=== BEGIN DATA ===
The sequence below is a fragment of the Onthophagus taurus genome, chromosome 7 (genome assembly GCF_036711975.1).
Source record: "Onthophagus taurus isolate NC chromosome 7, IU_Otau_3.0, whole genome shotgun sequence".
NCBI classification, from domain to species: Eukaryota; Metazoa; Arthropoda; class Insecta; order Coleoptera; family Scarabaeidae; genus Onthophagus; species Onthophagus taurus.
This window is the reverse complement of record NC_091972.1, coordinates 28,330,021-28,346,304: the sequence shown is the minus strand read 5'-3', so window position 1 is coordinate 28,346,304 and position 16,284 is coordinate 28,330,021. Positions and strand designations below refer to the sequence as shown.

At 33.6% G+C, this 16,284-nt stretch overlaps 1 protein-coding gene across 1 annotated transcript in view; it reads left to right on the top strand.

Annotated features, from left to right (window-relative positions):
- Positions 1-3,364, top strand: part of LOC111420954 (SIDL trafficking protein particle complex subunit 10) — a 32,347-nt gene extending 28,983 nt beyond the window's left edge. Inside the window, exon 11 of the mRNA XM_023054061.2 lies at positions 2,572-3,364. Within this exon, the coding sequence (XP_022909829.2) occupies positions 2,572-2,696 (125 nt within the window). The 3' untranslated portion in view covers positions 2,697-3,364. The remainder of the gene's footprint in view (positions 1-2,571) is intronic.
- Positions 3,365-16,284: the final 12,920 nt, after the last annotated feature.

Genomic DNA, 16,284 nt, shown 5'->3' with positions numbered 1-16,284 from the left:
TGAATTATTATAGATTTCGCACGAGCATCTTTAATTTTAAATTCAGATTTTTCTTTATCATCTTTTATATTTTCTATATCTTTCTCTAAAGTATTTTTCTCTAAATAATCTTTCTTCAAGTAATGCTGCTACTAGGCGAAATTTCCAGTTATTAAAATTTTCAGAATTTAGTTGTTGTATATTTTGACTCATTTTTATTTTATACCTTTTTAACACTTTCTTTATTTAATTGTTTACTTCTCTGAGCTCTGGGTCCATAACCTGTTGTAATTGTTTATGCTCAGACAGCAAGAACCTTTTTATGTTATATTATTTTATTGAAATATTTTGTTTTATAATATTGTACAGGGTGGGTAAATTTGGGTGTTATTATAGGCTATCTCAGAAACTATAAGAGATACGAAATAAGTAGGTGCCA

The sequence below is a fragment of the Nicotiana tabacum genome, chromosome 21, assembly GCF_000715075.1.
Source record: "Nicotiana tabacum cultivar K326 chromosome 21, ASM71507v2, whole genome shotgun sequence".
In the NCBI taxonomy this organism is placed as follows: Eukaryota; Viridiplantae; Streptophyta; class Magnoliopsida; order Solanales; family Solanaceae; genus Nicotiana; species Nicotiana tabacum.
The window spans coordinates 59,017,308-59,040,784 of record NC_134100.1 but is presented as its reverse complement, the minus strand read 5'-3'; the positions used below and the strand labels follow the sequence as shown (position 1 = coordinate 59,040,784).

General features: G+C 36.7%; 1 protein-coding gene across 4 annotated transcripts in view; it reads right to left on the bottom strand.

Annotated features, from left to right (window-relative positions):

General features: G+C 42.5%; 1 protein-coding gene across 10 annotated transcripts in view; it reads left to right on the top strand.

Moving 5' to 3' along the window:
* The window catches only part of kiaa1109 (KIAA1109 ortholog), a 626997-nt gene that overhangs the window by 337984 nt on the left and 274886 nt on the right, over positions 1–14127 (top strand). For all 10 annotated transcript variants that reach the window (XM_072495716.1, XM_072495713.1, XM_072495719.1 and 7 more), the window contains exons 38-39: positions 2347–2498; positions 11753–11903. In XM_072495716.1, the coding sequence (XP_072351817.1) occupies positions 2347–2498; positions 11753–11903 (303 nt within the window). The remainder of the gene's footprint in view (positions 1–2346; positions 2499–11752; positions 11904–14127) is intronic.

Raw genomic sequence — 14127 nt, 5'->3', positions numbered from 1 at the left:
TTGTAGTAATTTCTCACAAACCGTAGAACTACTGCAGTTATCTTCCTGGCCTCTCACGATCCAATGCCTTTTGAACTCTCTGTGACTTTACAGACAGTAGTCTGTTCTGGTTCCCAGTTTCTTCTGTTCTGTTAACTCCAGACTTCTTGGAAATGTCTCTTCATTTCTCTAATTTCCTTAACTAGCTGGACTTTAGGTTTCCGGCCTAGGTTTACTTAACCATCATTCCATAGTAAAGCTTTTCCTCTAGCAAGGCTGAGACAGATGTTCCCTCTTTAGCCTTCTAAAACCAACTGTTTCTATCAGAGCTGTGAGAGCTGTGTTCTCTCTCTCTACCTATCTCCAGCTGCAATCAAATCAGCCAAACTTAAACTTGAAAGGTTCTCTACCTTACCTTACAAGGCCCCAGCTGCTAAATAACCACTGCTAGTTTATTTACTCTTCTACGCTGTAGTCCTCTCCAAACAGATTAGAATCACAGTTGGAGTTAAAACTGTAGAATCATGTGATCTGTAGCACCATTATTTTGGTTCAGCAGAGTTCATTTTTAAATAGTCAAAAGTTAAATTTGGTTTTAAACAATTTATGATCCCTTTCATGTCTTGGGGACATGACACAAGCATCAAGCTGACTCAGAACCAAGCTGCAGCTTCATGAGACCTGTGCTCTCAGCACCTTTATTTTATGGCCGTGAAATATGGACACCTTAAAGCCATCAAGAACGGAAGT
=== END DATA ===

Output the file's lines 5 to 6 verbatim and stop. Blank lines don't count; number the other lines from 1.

At 33.6% G+C, this 16,284-nt stretch overlaps 1 protein-coding gene across 1 annotated transcript in view; it reads left to right on the top strand.

Annotated features, from left to right (window-relative positions):